On Saturday, November 20th, UFC 123 will take place at The Palace of Auburn Hills in Auburn Hills, Michigan.
This is the first UFC event at this venue since UFC 9 back in 1996. While fans were already intrigued by the card when Matt Hughes vs. BJ Penn III was announced, the main event will be Quinton Jackson (30-8) taking on Lyoto Machida (16-1).
Cutting to the chase, both these fighters really need a win here to remain top contenders within the light heavyweight division.
Machida will be fighting for the first time since losing the UFC Light Heavyweight Title to Mauricio Rua in May.
The Dragon defeated Rua by unanimous decision in October of 2009, but the win was fairly controversial as Rua hung in the fight the whole time and hurt Machida on several occasions.
Many believed Machida defeated Rua by a narrow split decision at best, which is a big reason why Rua got an immediate rematch and gave Machida his first professional loss.
“The Dragon” remains a top contender since he just lost the title in his last outing, but a loss to Jackson would drop his stock significantly.
We have seen the best of both worlds from Jackson in his five last fights. He has beaten highly regarded opponents in Dan Henderson, Wanderlei Silva and Keith Jardine.
However, he also got beaten handily by both Forest Griffin and Rashard Evans, losing both matchups my unanimous decision.
Throughout his career, Jackson has proved to have tremendous skills in wrestling, boxing, kickboxing and not to mention his incredible strength.
The best example of this is bringing a WWE move into the octagon; in the past Jackson has utilized a powerbomb to counter the triangle choke submission hold.
Although he has a great well rounded skill set, Jackson is not as quick and agile as some of his fellow light heavyweight counterparts and has limited jiu-jitsu skills.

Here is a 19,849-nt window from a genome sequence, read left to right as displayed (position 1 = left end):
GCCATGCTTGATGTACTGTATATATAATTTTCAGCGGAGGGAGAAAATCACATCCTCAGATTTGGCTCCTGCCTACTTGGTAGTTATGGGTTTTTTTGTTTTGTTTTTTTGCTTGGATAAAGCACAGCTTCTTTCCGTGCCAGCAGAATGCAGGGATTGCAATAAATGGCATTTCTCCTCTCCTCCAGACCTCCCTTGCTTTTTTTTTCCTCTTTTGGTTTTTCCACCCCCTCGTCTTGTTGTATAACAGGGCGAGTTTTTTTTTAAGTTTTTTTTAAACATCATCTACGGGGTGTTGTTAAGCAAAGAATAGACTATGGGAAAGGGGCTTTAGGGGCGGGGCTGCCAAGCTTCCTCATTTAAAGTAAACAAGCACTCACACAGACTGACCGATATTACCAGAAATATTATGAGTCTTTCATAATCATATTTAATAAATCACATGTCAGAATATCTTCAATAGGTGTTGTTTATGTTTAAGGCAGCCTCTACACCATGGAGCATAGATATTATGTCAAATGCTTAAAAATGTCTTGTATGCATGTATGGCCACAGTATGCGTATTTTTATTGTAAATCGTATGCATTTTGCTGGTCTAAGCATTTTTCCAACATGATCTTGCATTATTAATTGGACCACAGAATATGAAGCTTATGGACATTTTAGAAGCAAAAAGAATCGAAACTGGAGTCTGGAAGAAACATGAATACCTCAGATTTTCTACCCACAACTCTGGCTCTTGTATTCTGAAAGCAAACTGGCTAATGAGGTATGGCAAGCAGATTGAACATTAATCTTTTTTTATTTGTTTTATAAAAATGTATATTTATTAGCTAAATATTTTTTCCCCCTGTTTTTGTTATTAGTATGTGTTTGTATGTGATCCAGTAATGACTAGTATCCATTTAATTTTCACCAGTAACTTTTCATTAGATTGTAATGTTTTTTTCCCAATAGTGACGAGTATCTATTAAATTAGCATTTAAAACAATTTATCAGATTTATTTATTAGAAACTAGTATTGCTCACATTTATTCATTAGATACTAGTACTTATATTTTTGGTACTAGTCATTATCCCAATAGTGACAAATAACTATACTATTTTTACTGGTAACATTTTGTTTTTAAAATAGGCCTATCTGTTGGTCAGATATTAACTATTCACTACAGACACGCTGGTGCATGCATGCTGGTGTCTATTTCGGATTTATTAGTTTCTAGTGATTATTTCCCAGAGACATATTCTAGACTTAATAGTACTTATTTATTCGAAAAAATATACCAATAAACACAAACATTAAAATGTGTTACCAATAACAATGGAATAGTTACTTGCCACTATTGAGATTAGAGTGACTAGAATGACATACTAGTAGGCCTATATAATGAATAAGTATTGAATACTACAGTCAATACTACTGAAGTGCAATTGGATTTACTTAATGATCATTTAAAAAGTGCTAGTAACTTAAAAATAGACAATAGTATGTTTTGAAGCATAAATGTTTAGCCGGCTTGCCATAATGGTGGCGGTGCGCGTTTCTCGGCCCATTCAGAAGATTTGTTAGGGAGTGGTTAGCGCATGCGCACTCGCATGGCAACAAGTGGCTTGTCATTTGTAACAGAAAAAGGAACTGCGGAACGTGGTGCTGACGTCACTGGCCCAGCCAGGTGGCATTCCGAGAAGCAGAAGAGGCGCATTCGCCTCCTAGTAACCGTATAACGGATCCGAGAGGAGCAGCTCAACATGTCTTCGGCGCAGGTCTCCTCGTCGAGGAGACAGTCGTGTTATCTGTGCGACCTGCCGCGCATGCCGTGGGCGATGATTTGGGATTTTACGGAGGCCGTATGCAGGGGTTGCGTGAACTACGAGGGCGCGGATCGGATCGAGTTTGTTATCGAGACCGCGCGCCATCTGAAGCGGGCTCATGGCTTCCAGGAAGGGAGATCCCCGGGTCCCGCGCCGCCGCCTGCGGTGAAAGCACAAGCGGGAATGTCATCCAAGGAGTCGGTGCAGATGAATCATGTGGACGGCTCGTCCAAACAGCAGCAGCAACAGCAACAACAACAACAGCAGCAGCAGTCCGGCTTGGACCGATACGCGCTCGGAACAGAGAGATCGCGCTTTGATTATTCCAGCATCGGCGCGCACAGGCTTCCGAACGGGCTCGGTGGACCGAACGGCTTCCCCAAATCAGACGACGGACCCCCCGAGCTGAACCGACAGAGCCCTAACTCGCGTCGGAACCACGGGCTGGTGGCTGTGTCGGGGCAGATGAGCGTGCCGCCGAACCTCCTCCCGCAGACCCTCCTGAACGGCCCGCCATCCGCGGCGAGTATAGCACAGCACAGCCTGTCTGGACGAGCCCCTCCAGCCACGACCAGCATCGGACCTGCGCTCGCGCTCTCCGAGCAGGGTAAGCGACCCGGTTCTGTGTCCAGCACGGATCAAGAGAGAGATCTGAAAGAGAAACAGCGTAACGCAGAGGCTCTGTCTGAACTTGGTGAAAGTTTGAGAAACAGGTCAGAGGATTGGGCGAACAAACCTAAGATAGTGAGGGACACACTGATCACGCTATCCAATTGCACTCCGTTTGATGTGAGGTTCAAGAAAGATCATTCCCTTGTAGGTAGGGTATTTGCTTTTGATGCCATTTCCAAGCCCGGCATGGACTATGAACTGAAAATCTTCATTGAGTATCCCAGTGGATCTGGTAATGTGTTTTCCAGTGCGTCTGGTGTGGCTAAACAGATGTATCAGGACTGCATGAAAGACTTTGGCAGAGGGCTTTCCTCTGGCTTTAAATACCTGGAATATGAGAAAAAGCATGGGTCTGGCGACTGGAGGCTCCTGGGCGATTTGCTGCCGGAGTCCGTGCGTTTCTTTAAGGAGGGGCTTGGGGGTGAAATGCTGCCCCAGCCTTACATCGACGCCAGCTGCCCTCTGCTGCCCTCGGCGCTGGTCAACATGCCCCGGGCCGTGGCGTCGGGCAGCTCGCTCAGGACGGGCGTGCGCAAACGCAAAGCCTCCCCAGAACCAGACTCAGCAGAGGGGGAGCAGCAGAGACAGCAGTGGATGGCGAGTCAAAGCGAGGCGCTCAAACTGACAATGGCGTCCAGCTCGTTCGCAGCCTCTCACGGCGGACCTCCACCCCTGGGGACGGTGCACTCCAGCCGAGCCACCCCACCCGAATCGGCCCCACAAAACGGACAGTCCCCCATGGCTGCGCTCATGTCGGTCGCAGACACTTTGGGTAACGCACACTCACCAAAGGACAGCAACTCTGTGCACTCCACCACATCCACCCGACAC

Furthermore, it is also worth mentioning that many consider Jackson’s most embarrassing professional loss to have come at the hands than none other than the aforementioned Mauricio Rua.
Rua broke several of Jackson’s ribs in the first round; taking away just about any defense he had from there. Rua then finished him off with soccer kicks to the head before the round ended.
On the other hand, Machida was making a case as one of the greatest light heavyweights of all time before losing to Rua in a rematch.
Heading into that fight, Machida was 16-0 and held notable wins over the likes of BJ Penn, Tito Ortiz, Thiago Silva and Rashad Evans.
Machida is a tough opponent to prepare for since aside from his black belt in Brazilian Jiu-Jitsu, he trains in the lesser used martial arts styles of Shotokan Karate and Sumo.
He calls the use of these aforementioned marital arts, along with wrestling, in unison, Machida Karate.
Machida had the luxury of growing up with a Japanese Shotokan karate master as his father, who got him into training at a very young age.
This makes his skills finely honed to a level that many fighters could not dream of.
Nevertheless, Rua showed that The Dragon struggles with aggressive strikers that are both quick and precise, since a lot of Machida’s game relies on patience and counterstriking.
Even with Jackson knowing what is on the line for this one, expect Machida to come out victorious.
Machida has shown the ability to stop takedowns from great wrestlers in the past, and Jackson’s striking and grappling will not be enough to even out the odds.
Regardless of the outcome, expect a great fight to top off what looks to be an exciting card.